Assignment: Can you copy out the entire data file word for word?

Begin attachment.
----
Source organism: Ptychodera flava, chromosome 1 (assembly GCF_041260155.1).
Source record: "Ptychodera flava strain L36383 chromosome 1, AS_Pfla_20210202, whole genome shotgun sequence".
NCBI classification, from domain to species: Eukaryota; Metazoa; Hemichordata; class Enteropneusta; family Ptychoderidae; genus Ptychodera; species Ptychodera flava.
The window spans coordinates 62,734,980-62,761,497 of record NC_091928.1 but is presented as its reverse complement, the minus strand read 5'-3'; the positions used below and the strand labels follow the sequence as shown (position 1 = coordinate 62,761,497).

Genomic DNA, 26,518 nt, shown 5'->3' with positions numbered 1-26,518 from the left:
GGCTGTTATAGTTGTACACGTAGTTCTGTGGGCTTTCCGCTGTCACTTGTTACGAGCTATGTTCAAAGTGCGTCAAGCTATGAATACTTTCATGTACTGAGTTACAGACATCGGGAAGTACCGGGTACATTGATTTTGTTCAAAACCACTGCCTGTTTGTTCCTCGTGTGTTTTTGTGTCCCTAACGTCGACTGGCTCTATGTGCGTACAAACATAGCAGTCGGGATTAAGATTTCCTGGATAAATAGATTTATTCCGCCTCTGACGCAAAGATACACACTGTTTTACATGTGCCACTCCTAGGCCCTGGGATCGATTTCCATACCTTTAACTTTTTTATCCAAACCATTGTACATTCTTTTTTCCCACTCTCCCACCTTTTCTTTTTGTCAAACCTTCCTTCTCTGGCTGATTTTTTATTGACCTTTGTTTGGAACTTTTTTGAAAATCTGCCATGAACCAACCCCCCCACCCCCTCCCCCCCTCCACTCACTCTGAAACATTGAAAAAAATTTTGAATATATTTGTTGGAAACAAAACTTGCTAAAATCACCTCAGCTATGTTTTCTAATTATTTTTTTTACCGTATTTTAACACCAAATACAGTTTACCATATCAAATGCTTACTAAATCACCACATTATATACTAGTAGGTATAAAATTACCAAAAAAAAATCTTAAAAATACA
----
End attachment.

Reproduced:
Source organism: Ptychodera flava, chromosome 1 (assembly GCF_041260155.1).
Source record: "Ptychodera flava strain L36383 chromosome 1, AS_Pfla_20210202, whole genome shotgun sequence".
NCBI classification, from domain to species: Eukaryota; Metazoa; Hemichordata; class Enteropneusta; family Ptychoderidae; genus Ptychodera; species Ptychodera flava.
The window spans coordinates 62,734,980-62,761,497 of record NC_091928.1 but is presented as its reverse complement, the minus strand read 5'-3'; the positions used below and the strand labels follow the sequence as shown (position 1 = coordinate 62,761,497).

Genomic DNA, 26,518 nt, shown 5'->3' with positions numbered 1-26,518 from the left:
GGCTGTTATAGTTGTACACGTAGTTCTGTGGGCTTTCCGCTGTCACTTGTTACGAGCTATGTTCAAAGTGCGTCAAGCTATGAATACTTTCATGTACTGAGTTACAGACATCGGGAAGTACCGGGTACATTGATTTTGTTCAAAACCACTGCCTGTTTGTTCCTCGTGTGTTTTTGTGTCCCTAACGTCGACTGGCTCTATGTGCGTACAAACATAGCAGTCGGGATTAAGATTTCCTGGATAAATAGATTTATTCCGCCTCTGACGCAAAGATACACACTGTTTTACATGTGCCACTCCTAGGCCCTGGGATCGATTTCCATACCTTTAACTTTTTTATCCAAACCATTGTACATTCTTTTTTCCCACTCTCCCACCTTTTCTTTTTGTCAAACCTTCCTTCTCTGGCTGATTTTTTATTGACCTTTGTTTGGAACTTTTTTGAAAATCTGCCATGAACCAACCCCCCCACCCCCTCCCCCCCTCCACTCACTCTGAAACATTGAAAAAAATTTTGAATATATTTGTTGGAAACAAAACTTGCTAAAATCACCTCAGCTATGTTTTCTAATTATTTTTTTTACCGTATTTTAACACCAAATACAGTTTACCATATCAAATGCTTACTAAATCACCACATTATATACTAGTAGGTATAAAATTACCAAAAAAAAATCTTAAAAATACA